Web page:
|Parenting a teen includes special moments...whether they want to be there or not.|
Is there such a thing as a Parenting Boot Camp? If there is, I need to sign up now. Maybe I could even be a guest speaker for this event. The boot camp could meet weekly and cover parenting tips for various ages and stages of the growing child. I’d lead with preparation tips for raising a teen.
Being in the midst of raising teens led me to write today’s blog post about things I wished I’d learned before NOW (or 5 years ago).
1. A two minute warning does not work for teens – in the game of football a two minute warning means there’s two minutes left in the game. I thought I could use this concept in parenting. When asking my son to complete a task, he often moves slowly. So I’ve told him he has two minutes to get moving. However, just like in the game of football, his two minute warning can last five minutes or more.
2. When someone says the teen years can be challenging, believe them – When my boys were 16 and 13 years old they were typical teens who wanted to hang out with their friends. I thought I had it made as I boasted to myself, the teen years aren’t so bad, people exaggerated. No they didn’t. Challenges will come, but you will make it through if you remain grounded in your faith.
3. As your kids grow older so will you – this might sound obvious, but my body was not aware of this. Sometimes I exercise to a work out DVD. During a recent exercise session, the instructor did a lot of kicks and jumping that I had trouble keeping up with. In the past I was able to do the moves without much difficulty, fast forward a couple of years and gravity is now keeping me from flying through the air with ease. The instructor was smiling and talking through the moves. I was panting and reaching for a glass of water.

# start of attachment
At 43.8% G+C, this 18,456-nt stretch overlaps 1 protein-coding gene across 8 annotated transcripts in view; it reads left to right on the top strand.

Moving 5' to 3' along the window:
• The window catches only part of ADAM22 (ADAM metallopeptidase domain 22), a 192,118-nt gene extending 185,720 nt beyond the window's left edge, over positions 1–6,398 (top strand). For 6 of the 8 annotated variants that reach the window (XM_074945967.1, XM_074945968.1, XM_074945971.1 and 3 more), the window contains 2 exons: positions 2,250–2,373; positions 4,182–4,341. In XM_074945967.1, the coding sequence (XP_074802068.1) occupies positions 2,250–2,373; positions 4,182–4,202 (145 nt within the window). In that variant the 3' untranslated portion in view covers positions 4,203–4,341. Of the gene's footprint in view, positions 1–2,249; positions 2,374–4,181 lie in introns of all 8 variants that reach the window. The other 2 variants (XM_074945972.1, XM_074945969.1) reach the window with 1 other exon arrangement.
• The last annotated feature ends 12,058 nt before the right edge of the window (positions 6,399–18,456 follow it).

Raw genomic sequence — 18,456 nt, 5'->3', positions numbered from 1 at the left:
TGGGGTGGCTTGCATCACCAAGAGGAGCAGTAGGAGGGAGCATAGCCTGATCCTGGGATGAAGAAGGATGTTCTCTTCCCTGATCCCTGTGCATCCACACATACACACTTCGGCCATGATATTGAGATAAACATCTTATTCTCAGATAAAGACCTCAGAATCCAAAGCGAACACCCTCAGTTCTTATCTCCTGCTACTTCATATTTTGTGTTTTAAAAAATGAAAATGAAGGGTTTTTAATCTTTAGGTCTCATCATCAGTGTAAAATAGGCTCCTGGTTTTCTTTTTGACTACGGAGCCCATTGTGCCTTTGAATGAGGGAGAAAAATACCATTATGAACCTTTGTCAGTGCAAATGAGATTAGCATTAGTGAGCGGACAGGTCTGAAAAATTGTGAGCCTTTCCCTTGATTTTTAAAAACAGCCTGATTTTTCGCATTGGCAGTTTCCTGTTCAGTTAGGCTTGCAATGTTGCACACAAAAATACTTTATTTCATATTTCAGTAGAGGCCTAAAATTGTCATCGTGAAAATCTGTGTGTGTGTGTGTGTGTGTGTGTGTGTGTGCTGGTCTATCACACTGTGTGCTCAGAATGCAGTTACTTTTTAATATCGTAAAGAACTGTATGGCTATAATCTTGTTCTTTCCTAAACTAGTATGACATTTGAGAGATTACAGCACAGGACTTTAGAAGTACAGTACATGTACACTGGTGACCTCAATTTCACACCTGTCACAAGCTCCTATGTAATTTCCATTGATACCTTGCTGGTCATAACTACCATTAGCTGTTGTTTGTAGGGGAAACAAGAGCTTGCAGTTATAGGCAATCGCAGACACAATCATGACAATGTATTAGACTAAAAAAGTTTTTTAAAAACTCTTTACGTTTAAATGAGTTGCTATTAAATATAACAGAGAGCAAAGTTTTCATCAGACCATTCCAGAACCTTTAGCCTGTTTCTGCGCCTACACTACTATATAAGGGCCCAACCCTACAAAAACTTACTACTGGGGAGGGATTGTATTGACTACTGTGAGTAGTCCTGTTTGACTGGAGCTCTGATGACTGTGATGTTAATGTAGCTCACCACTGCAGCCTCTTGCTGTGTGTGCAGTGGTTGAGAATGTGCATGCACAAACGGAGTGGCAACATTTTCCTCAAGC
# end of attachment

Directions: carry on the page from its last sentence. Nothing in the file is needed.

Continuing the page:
I have considered writing to someone requesting that a warning label be applied to the DVD packaging. The warning could read: If you’re over 45, you might want to select a different exercise program. Then again this may be covered under the disclaimer we often hear, “consult your physician before beginning…”
4. The high school years go by quickly – One day you’re enrolling your child for high school, then you blink your eye and he’s planning for senior prom. I often heard that “kids grow up so fast” and “enjoy them while they’re young.” All of this is true. My younger teen is still at home so I have another opportunity to experiment and practice raising a teen. Once both my boys are adults, I should be an expert.
5. You’ll make mistakes and it’s ok – love unconditionally.
What things do you wish you’d learned 5 years ago about parenting?